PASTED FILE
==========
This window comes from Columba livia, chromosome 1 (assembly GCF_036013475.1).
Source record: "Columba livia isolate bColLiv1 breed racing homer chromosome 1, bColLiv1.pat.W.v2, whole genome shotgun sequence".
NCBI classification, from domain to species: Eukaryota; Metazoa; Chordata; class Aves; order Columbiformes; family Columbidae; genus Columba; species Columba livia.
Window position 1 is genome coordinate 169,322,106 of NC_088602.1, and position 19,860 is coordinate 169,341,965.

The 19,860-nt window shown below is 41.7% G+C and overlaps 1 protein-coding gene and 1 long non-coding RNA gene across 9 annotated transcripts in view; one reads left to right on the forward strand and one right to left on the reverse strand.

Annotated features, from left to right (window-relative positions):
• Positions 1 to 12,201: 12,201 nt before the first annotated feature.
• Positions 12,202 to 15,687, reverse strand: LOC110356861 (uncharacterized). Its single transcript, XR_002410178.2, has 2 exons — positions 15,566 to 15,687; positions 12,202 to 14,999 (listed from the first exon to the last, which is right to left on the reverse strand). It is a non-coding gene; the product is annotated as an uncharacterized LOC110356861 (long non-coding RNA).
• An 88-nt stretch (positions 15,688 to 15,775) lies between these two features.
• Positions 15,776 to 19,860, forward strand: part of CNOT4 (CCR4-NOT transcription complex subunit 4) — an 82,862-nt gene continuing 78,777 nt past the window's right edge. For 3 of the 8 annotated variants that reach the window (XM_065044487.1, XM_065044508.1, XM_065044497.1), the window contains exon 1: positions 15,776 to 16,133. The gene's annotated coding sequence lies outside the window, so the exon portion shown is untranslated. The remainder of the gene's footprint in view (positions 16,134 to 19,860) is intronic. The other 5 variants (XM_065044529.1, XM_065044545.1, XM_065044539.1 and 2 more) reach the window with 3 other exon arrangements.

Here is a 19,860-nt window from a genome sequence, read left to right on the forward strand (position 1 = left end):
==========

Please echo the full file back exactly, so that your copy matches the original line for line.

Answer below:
This window comes from Columba livia, chromosome 1 (assembly GCF_036013475.1).
Source record: "Columba livia isolate bColLiv1 breed racing homer chromosome 1, bColLiv1.pat.W.v2, whole genome shotgun sequence".
NCBI classification, from domain to species: Eukaryota; Metazoa; Chordata; class Aves; order Columbiformes; family Columbidae; genus Columba; species Columba livia.
Window position 1 is genome coordinate 169,322,106 of NC_088602.1, and position 19,860 is coordinate 169,341,965.

The 19,860-nt window shown below is 41.7% G+C and overlaps 1 protein-coding gene and 1 long non-coding RNA gene across 9 annotated transcripts in view; one reads left to right on the forward strand and one right to left on the reverse strand.

Annotated features, from left to right (window-relative positions):
• Positions 1 to 12,201: 12,201 nt before the first annotated feature.
• Positions 12,202 to 15,687, reverse strand: LOC110356861 (uncharacterized). Its single transcript, XR_002410178.2, has 2 exons — positions 15,566 to 15,687; positions 12,202 to 14,999 (listed from the first exon to the last, which is right to left on the reverse strand). It is a non-coding gene; the product is annotated as an uncharacterized LOC110356861 (long non-coding RNA).
• An 88-nt stretch (positions 15,688 to 15,775) lies between these two features.
• Positions 15,776 to 19,860, forward strand: part of CNOT4 (CCR4-NOT transcription complex subunit 4) — an 82,862-nt gene continuing 78,777 nt past the window's right edge. For 3 of the 8 annotated variants that reach the window (XM_065044487.1, XM_065044508.1, XM_065044497.1), the window contains exon 1: positions 15,776 to 16,133. The gene's annotated coding sequence lies outside the window, so the exon portion shown is untranslated. The remainder of the gene's footprint in view (positions 16,134 to 19,860) is intronic. The other 5 variants (XM_065044529.1, XM_065044545.1, XM_065044539.1 and 2 more) reach the window with 3 other exon arrangements.

Here is a 19,860-nt window from a genome sequence, read left to right on the forward strand (position 1 = left end):